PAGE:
http://www.cosmovisions.com/monuArcAccolade.htm

(what are those called in English? Sir Banister, where are you when we need you?) but interlaced together, perhaps in the pattern I mentioned above

http://www.tickitaly.com/images/tickets/doges-palace/venice-...


Christopher Crockett
Local time: 21:40
Specializes in field
Native speaker of: Native in EnglishEnglish
PRO pts in category: 79
Login to enter a peer comment (or grade)

23 mins   confidence: Answerer confidence 3/5Answerer confidence 3/5 peer agreement (net): +1
intricate/bold/wavy arches


Explanation:
Not an established type of arch, TTBOMK. Since a "paraphe" is a flourish, as in a signature, it seems to imply something both bold yet intricate.

For some reason I think in particular of "arcs en accolade", one with a shape like curly brackets/braces ( { ] horizontally at the top

--------------------------------------------------
Note added at 2 days13 hrs (2008-03-17 13:46:42 GMT)
--------------------------------------------------

Apart from anything else, it would appear the ref. is to Baldassare Longhena.

--------------------------------------------------
Note added at 2 days14 hrs (2008-03-17 14:02:17 GMT)
--------------------------------------------------

This maybe (if it is internal)?
http://www.mosaicatlas.com/enlargement.aspx?pWidth=0&pHeight...
[Battistero Neoniano, Ravenna]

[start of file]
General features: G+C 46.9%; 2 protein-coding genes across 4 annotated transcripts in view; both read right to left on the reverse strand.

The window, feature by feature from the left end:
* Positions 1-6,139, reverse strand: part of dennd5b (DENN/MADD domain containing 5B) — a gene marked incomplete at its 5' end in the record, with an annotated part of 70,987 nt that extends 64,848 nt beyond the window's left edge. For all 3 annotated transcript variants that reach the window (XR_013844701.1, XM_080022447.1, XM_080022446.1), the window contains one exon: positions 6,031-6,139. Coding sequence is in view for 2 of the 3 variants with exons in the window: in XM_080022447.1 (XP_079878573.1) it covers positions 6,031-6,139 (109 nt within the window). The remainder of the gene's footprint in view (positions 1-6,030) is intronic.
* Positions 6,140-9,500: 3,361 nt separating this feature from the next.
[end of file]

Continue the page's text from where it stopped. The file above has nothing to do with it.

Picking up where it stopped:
Or other Ravenna arches with a mosaic "flourish", e.g.
http://www.mosaicatlas.com/atlassite.aspx?RegionID=37&Locati...


xxxBourth
Local time: 03:40
Works in field
Native speaker of: Native in EnglishEnglish
PRO pts in category: 539
Grading comment
I think "inticrate" will word just fine. Merci!

Peer comments on this answer (and responses from the answerer)
agree  Christopher Crockett: You've got a loose grip on a greasy pole on a slippery slope towards it, but there *must* be a more precise English term for the things.
2 days13 hrs
  -> Twould help if the Fr. were precise (std architectural term, which I don't think it is) ! Your point about the antecedant of "celui" is a good one. If we can identify the bldg, we might find pictures.
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Changes made by editors
Mar 26, 2008 - Changes made by Barbara Cochran, MFA:
Created KOG entryKudoZ term » KOG term